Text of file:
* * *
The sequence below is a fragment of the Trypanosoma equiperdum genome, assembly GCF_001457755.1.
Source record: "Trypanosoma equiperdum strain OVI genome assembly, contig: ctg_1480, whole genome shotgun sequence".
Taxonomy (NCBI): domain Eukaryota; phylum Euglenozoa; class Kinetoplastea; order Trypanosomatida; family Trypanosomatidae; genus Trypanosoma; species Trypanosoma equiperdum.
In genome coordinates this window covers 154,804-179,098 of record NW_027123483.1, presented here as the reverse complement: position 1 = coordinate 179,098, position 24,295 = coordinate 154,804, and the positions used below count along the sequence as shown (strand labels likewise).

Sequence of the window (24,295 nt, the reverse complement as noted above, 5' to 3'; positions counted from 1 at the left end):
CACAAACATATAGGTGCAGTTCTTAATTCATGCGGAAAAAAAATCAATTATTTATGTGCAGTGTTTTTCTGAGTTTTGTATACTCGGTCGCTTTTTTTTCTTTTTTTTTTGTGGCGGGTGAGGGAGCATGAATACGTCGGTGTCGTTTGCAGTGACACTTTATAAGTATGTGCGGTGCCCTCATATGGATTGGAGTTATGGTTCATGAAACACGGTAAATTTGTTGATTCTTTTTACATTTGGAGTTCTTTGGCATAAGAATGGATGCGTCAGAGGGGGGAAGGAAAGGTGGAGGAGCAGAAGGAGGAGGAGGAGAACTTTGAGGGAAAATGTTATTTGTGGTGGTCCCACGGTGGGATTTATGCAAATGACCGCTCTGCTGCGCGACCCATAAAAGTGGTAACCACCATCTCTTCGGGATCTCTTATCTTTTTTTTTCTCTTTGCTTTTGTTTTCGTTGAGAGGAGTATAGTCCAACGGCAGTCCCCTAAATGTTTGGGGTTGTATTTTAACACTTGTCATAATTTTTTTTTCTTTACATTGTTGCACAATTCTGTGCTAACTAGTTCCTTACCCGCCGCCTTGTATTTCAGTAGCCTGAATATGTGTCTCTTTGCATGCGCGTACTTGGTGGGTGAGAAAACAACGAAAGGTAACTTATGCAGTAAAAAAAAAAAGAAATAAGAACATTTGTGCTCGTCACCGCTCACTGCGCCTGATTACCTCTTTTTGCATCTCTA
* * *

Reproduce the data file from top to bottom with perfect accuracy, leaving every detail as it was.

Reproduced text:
The sequence below is a fragment of the Trypanosoma equiperdum genome, assembly GCF_001457755.1.
Source record: "Trypanosoma equiperdum strain OVI genome assembly, contig: ctg_1480, whole genome shotgun sequence".
Taxonomy (NCBI): domain Eukaryota; phylum Euglenozoa; class Kinetoplastea; order Trypanosomatida; family Trypanosomatidae; genus Trypanosoma; species Trypanosoma equiperdum.
In genome coordinates this window covers 154,804-179,098 of record NW_027123483.1, presented here as the reverse complement: position 1 = coordinate 179,098, position 24,295 = coordinate 154,804, and the positions used below count along the sequence as shown (strand labels likewise).

Sequence of the window (24,295 nt, the reverse complement as noted above, 5' to 3'; positions counted from 1 at the left end):
CACAAACATATAGGTGCAGTTCTTAATTCATGCGGAAAAAAAATCAATTATTTATGTGCAGTGTTTTTCTGAGTTTTGTATACTCGGTCGCTTTTTTTTCTTTTTTTTTTGTGGCGGGTGAGGGAGCATGAATACGTCGGTGTCGTTTGCAGTGACACTTTATAAGTATGTGCGGTGCCCTCATATGGATTGGAGTTATGGTTCATGAAACACGGTAAATTTGTTGATTCTTTTTACATTTGGAGTTCTTTGGCATAAGAATGGATGCGTCAGAGGGGGGAAGGAAAGGTGGAGGAGCAGAAGGAGGAGGAGGAGAACTTTGAGGGAAAATGTTATTTGTGGTGGTCCCACGGTGGGATTTATGCAAATGACCGCTCTGCTGCGCGACCCATAAAAGTGGTAACCACCATCTCTTCGGGATCTCTTATCTTTTTTTTTCTCTTTGCTTTTGTTTTCGTTGAGAGGAGTATAGTCCAACGGCAGTCCCCTAAATGTTTGGGGTTGTATTTTAACACTTGTCATAATTTTTTTTTCTTTACATTGTTGCACAATTCTGTGCTAACTAGTTCCTTACCCGCCGCCTTGTATTTCAGTAGCCTGAATATGTGTCTCTTTGCATGCGCGTACTTGGTGGGTGAGAAAACAACGAAAGGTAACTTATGCAGTAAAAAAAAAAAGAAATAAGAACATTTGTGCTCGTCACCGCTCACTGCGCCTGATTACCTCTTTTTGCATCTCTA